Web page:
Our NHS is safer in Europe: #NHSsaferIN
Today I’m proud to be joining NHS staff and supporters at a rally at Congress House. We’re coming together to say don’t risk a leave vote – Don’t risk our NHS. And there’s a lot to concern us, whether we work in the NHS or rely on it for our families’ health care.
To start with, there’s the potential loss of so many talented NHS staff from the EU. That could unleash a staffing crisis in the NHS.
Where on earth would our NHS be without all the staff who are so dedicated to it: The doctors, nurses and support staff? The NHS staffing roster includes 50,000 staff from the European Economic Area – including 9,000 doctors, 18,000 nurses and midwives, and over 2,000 other health professionals.
These are people who fill crucial skills gaps, and use their incredible knowledge and expertise to help save British lives.
Of course the government should be investing more in training opportunities for locals. Our government’s NHS bursary cuts have been the worst thing possible in dealing with a growing training crisis.
But migrants don’t clog the NHS up – they prop it up.
Yes, our NHS is at breaking point. Staff are over-worked and services are stretched. But that’s not because of decent, hard-working migrants who pay their way. Migrants are often younger people, less likely to need health services than the average UK citizen but still paying UK taxes to support them.
The NHS is in a staffing crisis because the government has imposed another five-year spending freeze. The Tories’ pay cap has created recruitment and retention problems throughout the service, which means more and more taxpayers money is wasted on agencies and management consultants, increasing our deep reliance on EU healthcare staff.
Across the NHS, staff are demoralized – fed up with too little funding to help the patients they care so deeply about, too many top down reorganisations and not enough ministerial respect. And fed up that their dedication is being taken for granted.
The EU’s Working Time Directive means we have rules that protect staff wellbeing, and don’t needlessly risk patient safety. We already have dedicated health staff putting in long hours, but many Brexit leaders want to overturn their rights to refuse excessive working hours and push them to work even longer.
And of course funding for the NHS depends on Britain’s economy doing well. Pretty much everyone agrees leaving the EU will hit the economy (even brexiteers admit it would hurt in the short term), and that will put our crisis hit NHS even deeper in trouble.
Based on IFS analysis, if we leave the EU, the public purse is likely to lose enough money each year to fund the whole of NHS England for 3 months.
Of course not all the public spending cuts would fall on the NHS. But it could still be as much as £10 billion a year by the end of the decade. Equivalent to every hospital trust in England cutting 1,000 nurses and 155 doctors.
But the thing that gets me about the discussion of the NHS in this referendum campaign is the hypocrisy. Because when did the leading lights of Brexit ever give a toss about the NHS?
Does anyone really believe that Boris Johnson cares about the NHS? That’s the same Boris Johnson who is on record saying he doesn’t believe in a free NHS; and that if people paid for services, they’d value them more.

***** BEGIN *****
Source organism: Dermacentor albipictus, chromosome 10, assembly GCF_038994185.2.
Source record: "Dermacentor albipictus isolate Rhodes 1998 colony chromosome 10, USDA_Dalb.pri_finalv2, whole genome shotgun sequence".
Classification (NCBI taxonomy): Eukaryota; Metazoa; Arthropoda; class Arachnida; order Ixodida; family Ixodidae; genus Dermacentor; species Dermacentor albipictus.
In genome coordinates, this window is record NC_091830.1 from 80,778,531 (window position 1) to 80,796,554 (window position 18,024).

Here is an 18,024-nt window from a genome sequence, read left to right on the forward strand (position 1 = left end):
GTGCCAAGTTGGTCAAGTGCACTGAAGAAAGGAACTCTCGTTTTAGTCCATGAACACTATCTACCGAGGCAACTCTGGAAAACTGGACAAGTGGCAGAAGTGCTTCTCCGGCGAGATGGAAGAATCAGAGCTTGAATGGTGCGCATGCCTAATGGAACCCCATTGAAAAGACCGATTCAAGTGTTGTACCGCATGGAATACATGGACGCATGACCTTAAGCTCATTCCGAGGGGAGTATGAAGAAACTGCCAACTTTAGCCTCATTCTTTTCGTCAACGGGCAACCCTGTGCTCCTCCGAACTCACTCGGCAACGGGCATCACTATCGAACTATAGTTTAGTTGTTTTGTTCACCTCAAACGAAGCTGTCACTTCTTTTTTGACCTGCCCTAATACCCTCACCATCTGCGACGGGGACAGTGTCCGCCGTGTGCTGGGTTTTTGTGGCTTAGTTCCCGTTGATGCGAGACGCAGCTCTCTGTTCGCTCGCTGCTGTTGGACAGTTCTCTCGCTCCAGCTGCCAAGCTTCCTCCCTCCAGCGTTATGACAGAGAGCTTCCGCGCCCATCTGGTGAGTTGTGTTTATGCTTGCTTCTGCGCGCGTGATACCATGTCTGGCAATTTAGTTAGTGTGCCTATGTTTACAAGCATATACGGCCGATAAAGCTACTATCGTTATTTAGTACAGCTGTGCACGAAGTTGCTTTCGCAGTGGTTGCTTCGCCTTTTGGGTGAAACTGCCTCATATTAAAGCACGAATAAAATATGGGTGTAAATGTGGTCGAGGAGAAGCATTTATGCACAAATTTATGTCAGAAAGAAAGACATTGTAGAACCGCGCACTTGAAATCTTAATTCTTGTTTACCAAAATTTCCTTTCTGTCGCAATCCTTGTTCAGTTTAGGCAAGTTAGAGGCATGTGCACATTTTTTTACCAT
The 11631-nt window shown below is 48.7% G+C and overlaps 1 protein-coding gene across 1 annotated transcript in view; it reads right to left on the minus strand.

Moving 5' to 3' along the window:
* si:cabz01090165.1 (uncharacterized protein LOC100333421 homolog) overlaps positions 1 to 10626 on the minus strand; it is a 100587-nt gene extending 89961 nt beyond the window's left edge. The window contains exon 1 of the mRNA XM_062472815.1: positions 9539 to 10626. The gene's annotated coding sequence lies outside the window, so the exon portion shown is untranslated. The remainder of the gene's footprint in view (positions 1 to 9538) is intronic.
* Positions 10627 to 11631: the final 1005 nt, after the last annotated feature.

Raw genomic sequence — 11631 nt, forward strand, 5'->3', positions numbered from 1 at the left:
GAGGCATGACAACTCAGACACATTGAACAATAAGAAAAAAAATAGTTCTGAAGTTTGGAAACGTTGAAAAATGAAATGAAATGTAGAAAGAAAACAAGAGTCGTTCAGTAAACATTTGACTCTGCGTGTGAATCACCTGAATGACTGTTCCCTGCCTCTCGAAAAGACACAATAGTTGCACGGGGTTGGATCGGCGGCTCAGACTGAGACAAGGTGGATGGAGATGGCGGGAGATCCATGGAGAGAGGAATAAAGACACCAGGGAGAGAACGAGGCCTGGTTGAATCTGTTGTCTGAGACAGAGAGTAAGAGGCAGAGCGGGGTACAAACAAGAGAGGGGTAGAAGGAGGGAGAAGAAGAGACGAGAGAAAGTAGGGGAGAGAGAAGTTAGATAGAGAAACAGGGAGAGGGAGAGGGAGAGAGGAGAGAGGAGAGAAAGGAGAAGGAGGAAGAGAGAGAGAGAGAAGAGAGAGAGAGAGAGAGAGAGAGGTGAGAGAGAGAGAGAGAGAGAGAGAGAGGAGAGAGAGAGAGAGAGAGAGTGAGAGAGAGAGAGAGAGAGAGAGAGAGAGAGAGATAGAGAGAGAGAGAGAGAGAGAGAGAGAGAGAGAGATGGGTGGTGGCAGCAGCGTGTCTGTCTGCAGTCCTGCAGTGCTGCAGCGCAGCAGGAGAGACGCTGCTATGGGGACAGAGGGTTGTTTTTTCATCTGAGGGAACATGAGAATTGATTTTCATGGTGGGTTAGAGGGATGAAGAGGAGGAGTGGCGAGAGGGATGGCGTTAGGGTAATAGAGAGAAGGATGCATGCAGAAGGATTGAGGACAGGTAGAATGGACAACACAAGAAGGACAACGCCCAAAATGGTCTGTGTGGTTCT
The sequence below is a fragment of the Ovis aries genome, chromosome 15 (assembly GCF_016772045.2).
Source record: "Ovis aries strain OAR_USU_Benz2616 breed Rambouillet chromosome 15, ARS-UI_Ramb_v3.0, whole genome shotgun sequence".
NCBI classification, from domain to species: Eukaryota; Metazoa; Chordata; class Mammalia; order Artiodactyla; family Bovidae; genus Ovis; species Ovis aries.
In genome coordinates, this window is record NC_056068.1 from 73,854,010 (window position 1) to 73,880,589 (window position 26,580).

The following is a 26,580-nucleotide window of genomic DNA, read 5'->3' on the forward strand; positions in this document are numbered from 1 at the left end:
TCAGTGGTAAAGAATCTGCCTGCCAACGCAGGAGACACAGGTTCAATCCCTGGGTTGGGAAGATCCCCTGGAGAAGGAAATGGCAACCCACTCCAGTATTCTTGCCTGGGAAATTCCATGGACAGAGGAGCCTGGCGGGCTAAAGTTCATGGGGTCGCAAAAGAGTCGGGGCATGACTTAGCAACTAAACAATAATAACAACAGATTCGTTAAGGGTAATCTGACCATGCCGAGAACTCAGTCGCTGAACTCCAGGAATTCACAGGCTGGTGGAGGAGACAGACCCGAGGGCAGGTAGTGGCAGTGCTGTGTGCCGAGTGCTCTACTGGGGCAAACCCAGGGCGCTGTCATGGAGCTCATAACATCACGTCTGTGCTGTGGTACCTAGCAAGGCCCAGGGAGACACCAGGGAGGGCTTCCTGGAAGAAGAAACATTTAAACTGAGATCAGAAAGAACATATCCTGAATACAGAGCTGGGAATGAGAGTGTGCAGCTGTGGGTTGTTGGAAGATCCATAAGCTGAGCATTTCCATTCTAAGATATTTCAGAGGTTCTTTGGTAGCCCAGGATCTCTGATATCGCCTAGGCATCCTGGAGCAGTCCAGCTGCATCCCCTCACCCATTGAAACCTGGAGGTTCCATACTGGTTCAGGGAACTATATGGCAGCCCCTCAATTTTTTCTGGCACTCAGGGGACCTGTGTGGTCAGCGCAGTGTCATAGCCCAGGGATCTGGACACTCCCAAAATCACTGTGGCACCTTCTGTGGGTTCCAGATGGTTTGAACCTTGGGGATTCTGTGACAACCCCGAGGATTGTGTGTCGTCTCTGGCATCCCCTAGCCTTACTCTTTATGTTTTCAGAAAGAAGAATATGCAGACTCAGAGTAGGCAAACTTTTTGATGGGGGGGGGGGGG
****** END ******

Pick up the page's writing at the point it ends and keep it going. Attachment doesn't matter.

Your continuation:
Or Michael Gove who co-authored a book saying the NHS is “no longer relevant in the 21st century”? Or Iain Duncan Smith, who has said he’d prefer a social insurance system? Or even Nigel Farage, who believes that within the next ten years the NHS should be replaced by private health insurance?
I don’t believe they support the NHS as we know and love it, any more than I believe they oppose the EU/US TTIP trade deal. If we came out of the EU, these men would sign us up to their own secret trade deals like a shot. We wouldn’t even know about the deals; let alone have the chance to change them.
But perhaps the Leave campaign’s most shameful fib of all is the claim that leaving the EU would mean more money for the NHS. Frankly, I was gobsmacked when I first saw the Leave campaign’s battle bus slogan.
As the Tory MP and former GP Sarah Wollaston said last week, when she defected from leave to remain: “it simply isn’t true”. Even if we trusted them to do the right thing with the cash, the sums simply don’t add up. They’ve been repeatedly slammed for it by the UK’s statistics watchdog.
The leave campaign are fond of saying we remainers are negative. To be honest when faced with a change that could cause such damage it’s hard not to be. But there are also positive reasons to vote Remain for our NHS.
Being in the EU helps make our NHS better. It means a common set of professional standards across the EU. And when you’re away for work or on holiday, British citizens get the right to free healthcare in other member states.
It also means significant funding for research and development into health. Just last year, the UK received £232 million of EU money – incidentally the largest slice of funding received by any EU member state. That included vital money for research at Great Ormond Street children’s hospital, University Hospital Birmingham and NHS Blood and Transplant services. It keeps the NHS at the forefront of healthcare worldwide.
So we have a choice to make. To build our NHS – or risk it. To back our NHS – or privatise it. And to celebrate and cherish NHS staff – or demonise and divide them. A vote to Leave isn’t just a big gamble with jobs, wages and rights, it’s also a big gamble with our NHS.
The NHS was built by and for working people. It is about solidarity, collaboration and co-operation. And it is too special, too precious, to entrust to the privatising Tories and UKIP, who are pushing Brexit as a way towards a deregulated, low-tax and low-services UK.
The NHS needs to be safeguarded if it’s going to be able to care for our children and grandchildren. I’ll be voting remain to do that.